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220 cord sizing

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Forum topic by TheWoodenOyster posted 07-11-2014 03:53 PM 934 views 0 times favorited 20 replies Add to Favorites Watch
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TheWoodenOyster

1275 posts in 1403 days


07-11-2014 03:53 PM

Topic tags/keywords: tablesaw

Hey everyone,

Just moved my shop and I am less fortunate with the 220 accessibility at the new place. Looks like I am going to have to get into the A/C junction box and steal some 220 from there. I am planning on pulling the power from there and running about a 50’ extension cord to my tools. The most I’ll ever be pulling is maybe 20 amps. Probably more often in the 10 amp range. I have tried to find some charts and guidelines for wire sizing, but most of what I find is in the mystery language of electricians. Anybody have tips on wire size to use here, or have a simple chart that an electrical idiot like me can read?

Thanks.

P.S. Yes I do know to shut off the breaker, but that’s about all I know.

-- The Wood Is Your Oyster


20 replies so far

View bigblockyeti's profile

bigblockyeti

3668 posts in 1188 days


#1 posted 07-11-2014 03:57 PM

50’, 240V and 20amps, 12 gauge in theory should work, 10 gauge would be better. The size of the breaker is important, It can’t be more than 20 amps as it’s the limiting factor keeping you from burning your shop down.

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TheWoodenOyster

1275 posts in 1403 days


#2 posted 07-11-2014 04:09 PM

BigBlock – I think I get what you are saying as far as burning the shop down. If the breaker is 20 amps, and I for some reason pull 30 amps, the wire will catch on fire (in theory) before the breaker trips, and that is how my shop burns down. Correct?

-- The Wood Is Your Oyster

View helluvawreck's profile

helluvawreck

23214 posts in 2334 days


#3 posted 07-11-2014 04:12 PM

Before you start this project you might want to check the fine print in your insurance policy. Insurance companies are starting to take a dim view of people doing their own electrical work – especially if they don’t do it by code and also have it inspected. If there were an accident or a fire that was caused by something that you did there is no telling what it might cost you. It’s better to be safe than sorry.

helluvawreck aka Charles
http://woodworkingexpo.wordpress.com

-- If a man does not keep pace with his companions, perhaps it is because he hears a different drummer. Let him step to the music which he hears, however measured or far away. Henry David Thoreau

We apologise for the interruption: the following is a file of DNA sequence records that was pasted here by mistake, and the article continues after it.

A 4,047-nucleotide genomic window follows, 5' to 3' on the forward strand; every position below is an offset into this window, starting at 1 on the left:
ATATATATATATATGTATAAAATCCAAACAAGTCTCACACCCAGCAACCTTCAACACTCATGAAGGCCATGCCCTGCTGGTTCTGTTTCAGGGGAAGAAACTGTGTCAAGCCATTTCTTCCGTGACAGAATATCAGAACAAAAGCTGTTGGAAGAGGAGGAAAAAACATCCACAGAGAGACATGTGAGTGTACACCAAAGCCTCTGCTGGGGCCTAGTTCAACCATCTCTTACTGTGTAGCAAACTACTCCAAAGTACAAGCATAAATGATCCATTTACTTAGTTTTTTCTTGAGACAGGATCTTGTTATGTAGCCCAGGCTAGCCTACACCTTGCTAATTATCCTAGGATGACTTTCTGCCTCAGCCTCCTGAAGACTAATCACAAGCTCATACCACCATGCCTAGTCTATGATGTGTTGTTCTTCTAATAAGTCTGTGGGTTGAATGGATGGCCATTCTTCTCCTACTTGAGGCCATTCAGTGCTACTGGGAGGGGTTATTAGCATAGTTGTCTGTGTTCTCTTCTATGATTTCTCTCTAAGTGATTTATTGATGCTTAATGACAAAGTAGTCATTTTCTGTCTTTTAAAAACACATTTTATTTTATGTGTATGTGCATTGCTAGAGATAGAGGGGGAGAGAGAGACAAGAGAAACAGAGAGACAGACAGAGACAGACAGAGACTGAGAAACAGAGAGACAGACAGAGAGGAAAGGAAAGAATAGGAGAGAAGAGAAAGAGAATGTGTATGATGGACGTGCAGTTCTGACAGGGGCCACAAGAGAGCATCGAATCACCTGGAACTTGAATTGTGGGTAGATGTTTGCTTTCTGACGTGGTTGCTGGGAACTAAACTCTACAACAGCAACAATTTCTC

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jonah

687 posts in 2766 days


#4 posted 07-11-2014 04:17 PM

I wouldn’t recommend what you’re talking about. You really should run 12-2 permanent wire to wherever you need an outlet and use the tool’s normal cord. It sounds like you should probably have a pro do it, based on your professed lack of knowledge about matters electrical.

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DocSavage45

7708 posts in 2310 days


#5 posted 07-11-2014 04:18 PM

FYI,

Don’t go cheap. don’t go small. Follow local codes. I actually had assistance from my electrical inspector who made sure my shop and my electric service was to code. If you are running more than 25 feet of wire use the next larger wire size. The amperage draw initially is the surge current, then there is the normal running amperage.

You can yourself an idiot, probably not true, but if you are ignorant( different LOL) you can get some excellent picture books with explainations at your box store, Menards, Home Depot, Lowes. The guys/gals there can also help in selection.

Met a woman do it yourselfer who was planning to wire her house. Gave her similar suggestions and told her to buy the best electrical tools she could affort. It’s like woodworking?

-- Cau Haus Designs, Thomas J. Tieffenbacher

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Fred Hargis

3950 posts in 1961 days


#6 posted 07-11-2014 04:30 PM


BigBlock – I think I get what you are saying as far as burning the shop down. If the breaker is 20 amps, and I for some reason pull 30 amps, the wire will catch on fire (in theory) before the breaker trips, and that is how my shop burns down. Correct?

- TheWoodenOyster

Not bigblock, but you can’t pull 30 amps through a 20 amp breaker, that’s what saves you. But put #12 wire on a 30 amp breaker and it could heat to the point of catching fire. Point is, the wire can never have a smaller amp capacity than the breaker (the reverse is OK). If you are using a 30 amp breaker, you need #10 wire.